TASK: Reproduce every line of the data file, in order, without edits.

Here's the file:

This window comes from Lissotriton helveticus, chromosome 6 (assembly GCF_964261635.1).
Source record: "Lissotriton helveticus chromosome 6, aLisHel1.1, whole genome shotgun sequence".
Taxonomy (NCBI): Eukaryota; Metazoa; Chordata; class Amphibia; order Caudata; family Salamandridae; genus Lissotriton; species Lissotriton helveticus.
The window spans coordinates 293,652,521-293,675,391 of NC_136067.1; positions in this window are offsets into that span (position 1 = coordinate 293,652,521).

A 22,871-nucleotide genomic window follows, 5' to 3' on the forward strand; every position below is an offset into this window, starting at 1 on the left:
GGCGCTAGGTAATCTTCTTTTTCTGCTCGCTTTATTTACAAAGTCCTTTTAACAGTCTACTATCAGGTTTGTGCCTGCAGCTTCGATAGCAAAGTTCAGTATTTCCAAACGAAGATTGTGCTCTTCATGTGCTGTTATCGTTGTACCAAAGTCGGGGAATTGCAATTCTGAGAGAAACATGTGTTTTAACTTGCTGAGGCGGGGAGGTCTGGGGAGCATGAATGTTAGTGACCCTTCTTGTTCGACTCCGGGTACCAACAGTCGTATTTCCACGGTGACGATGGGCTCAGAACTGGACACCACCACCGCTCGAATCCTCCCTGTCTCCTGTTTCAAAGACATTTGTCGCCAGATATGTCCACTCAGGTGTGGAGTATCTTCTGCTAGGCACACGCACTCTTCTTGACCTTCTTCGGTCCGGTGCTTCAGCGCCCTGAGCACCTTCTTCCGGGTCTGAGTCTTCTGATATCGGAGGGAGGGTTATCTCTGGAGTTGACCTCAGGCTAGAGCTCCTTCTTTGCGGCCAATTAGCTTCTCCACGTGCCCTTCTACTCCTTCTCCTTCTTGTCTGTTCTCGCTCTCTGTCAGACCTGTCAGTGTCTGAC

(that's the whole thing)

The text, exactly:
This window comes from Lissotriton helveticus, chromosome 6 (assembly GCF_964261635.1).
Source record: "Lissotriton helveticus chromosome 6, aLisHel1.1, whole genome shotgun sequence".
Taxonomy (NCBI): Eukaryota; Metazoa; Chordata; class Amphibia; order Caudata; family Salamandridae; genus Lissotriton; species Lissotriton helveticus.
The window spans coordinates 293,652,521-293,675,391 of NC_136067.1; positions in this window are offsets into that span (position 1 = coordinate 293,652,521).

A 22,871-nucleotide genomic window follows, 5' to 3' on the forward strand; every position below is an offset into this window, starting at 1 on the left:
GGCGCTAGGTAATCTTCTTTTTCTGCTCGCTTTATTTACAAAGTCCTTTTAACAGTCTACTATCAGGTTTGTGCCTGCAGCTTCGATAGCAAAGTTCAGTATTTCCAAACGAAGATTGTGCTCTTCATGTGCTGTTATCGTTGTACCAAAGTCGGGGAATTGCAATTCTGAGAGAAACATGTGTTTTAACTTGCTGAGGCGGGGAGGTCTGGGGAGCATGAATGTTAGTGACCCTTCTTGTTCGACTCCGGGTACCAACAGTCGTATTTCCACGGTGACGATGGGCTCAGAACTGGACACCACCACCGCTCGAATCCTCCCTGTCTCCTGTTTCAAAGACATTTGTCGCCAGATATGTCCACTCAGGTGTGGAGTATCTTCTGCTAGGCACACGCACTCTTCTTGACCTTCTTCGGTCCGGTGCTTCAGCGCCCTGAGCACCTTCTTCCGGGTCTGAGTCTTCTGATATCGGAGGGAGGGTTATCTCTGGAGTTGACCTCAGGCTAGAGCTCCTTCTTTGCGGCCAATTAGCTTCTCCACGTGCCCTTCTACTCCTTCTCCTTCTTGTCTGTTCTCGCTCTCTGTCAGACCTGTCAGTGTCTGAC